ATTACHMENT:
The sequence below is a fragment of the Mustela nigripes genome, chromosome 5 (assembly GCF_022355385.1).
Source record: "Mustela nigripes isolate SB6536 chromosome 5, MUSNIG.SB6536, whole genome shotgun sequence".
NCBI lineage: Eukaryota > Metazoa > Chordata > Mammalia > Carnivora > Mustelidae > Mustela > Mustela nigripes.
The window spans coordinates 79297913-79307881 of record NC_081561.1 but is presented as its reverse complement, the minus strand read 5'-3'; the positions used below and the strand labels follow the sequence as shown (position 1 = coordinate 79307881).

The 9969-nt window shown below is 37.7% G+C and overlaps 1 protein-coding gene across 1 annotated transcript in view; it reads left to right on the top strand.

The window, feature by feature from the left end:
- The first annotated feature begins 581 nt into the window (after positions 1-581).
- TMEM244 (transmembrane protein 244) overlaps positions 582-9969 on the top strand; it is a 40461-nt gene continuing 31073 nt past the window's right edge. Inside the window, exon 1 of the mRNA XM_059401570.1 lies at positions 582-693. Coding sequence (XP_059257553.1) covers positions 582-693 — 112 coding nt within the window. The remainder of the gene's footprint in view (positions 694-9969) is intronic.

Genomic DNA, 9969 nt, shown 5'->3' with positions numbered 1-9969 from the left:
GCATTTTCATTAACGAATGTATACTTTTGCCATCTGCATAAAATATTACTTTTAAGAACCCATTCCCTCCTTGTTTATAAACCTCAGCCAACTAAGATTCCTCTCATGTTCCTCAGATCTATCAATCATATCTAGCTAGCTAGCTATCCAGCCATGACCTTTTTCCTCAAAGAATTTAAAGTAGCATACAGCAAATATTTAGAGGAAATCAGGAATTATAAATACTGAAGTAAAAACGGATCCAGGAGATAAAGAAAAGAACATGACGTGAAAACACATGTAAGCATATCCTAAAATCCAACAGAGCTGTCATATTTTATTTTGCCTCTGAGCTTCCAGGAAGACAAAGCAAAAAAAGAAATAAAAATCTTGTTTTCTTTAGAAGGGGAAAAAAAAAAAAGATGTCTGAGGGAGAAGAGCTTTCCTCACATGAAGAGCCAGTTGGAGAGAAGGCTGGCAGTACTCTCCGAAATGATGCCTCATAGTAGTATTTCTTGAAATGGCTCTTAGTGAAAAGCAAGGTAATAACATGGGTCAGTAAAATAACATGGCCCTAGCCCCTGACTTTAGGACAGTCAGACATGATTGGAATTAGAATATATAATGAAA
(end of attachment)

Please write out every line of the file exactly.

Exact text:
The sequence below is a fragment of the Mustela nigripes genome, chromosome 5 (assembly GCF_022355385.1).
Source record: "Mustela nigripes isolate SB6536 chromosome 5, MUSNIG.SB6536, whole genome shotgun sequence".
NCBI lineage: Eukaryota > Metazoa > Chordata > Mammalia > Carnivora > Mustelidae > Mustela > Mustela nigripes.
The window spans coordinates 79297913-79307881 of record NC_081561.1 but is presented as its reverse complement, the minus strand read 5'-3'; the positions used below and the strand labels follow the sequence as shown (position 1 = coordinate 79307881).

The 9969-nt window shown below is 37.7% G+C and overlaps 1 protein-coding gene across 1 annotated transcript in view; it reads left to right on the top strand.

The window, feature by feature from the left end:
- The first annotated feature begins 581 nt into the window (after positions 1-581).
- TMEM244 (transmembrane protein 244) overlaps positions 582-9969 on the top strand; it is a 40461-nt gene continuing 31073 nt past the window's right edge. Inside the window, exon 1 of the mRNA XM_059401570.1 lies at positions 582-693. Coding sequence (XP_059257553.1) covers positions 582-693 — 112 coding nt within the window. The remainder of the gene's footprint in view (positions 694-9969) is intronic.

Genomic DNA, 9969 nt, shown 5'->3' with positions numbered 1-9969 from the left:
GCATTTTCATTAACGAATGTATACTTTTGCCATCTGCATAAAATATTACTTTTAAGAACCCATTCCCTCCTTGTTTATAAACCTCAGCCAACTAAGATTCCTCTCATGTTCCTCAGATCTATCAATCATATCTAGCTAGCTAGCTATCCAGCCATGACCTTTTTCCTCAAAGAATTTAAAGTAGCATACAGCAAATATTTAGAGGAAATCAGGAATTATAAATACTGAAGTAAAAACGGATCCAGGAGATAAAGAAAAGAACATGACGTGAAAACACATGTAAGCATATCCTAAAATCCAACAGAGCTGTCATATTTTATTTTGCCTCTGAGCTTCCAGGAAGACAAAGCAAAAAAAGAAATAAAAATCTTGTTTTCTTTAGAAGGGGAAAAAAAAAAAAGATGTCTGAGGGAGAAGAGCTTTCCTCACATGAAGAGCCAGTTGGAGAGAAGGCTGGCAGTACTCTCCGAAATGATGCCTCATAGTAGTATTTCTTGAAATGGCTCTTAGTGAAAAGCAAGGTAATAACATGGGTCAGTAAAATAACATGGCCCTAGCCCCTGACTTTAGGACAGTCAGACATGATTGGAATTAGAATATATAATGAAA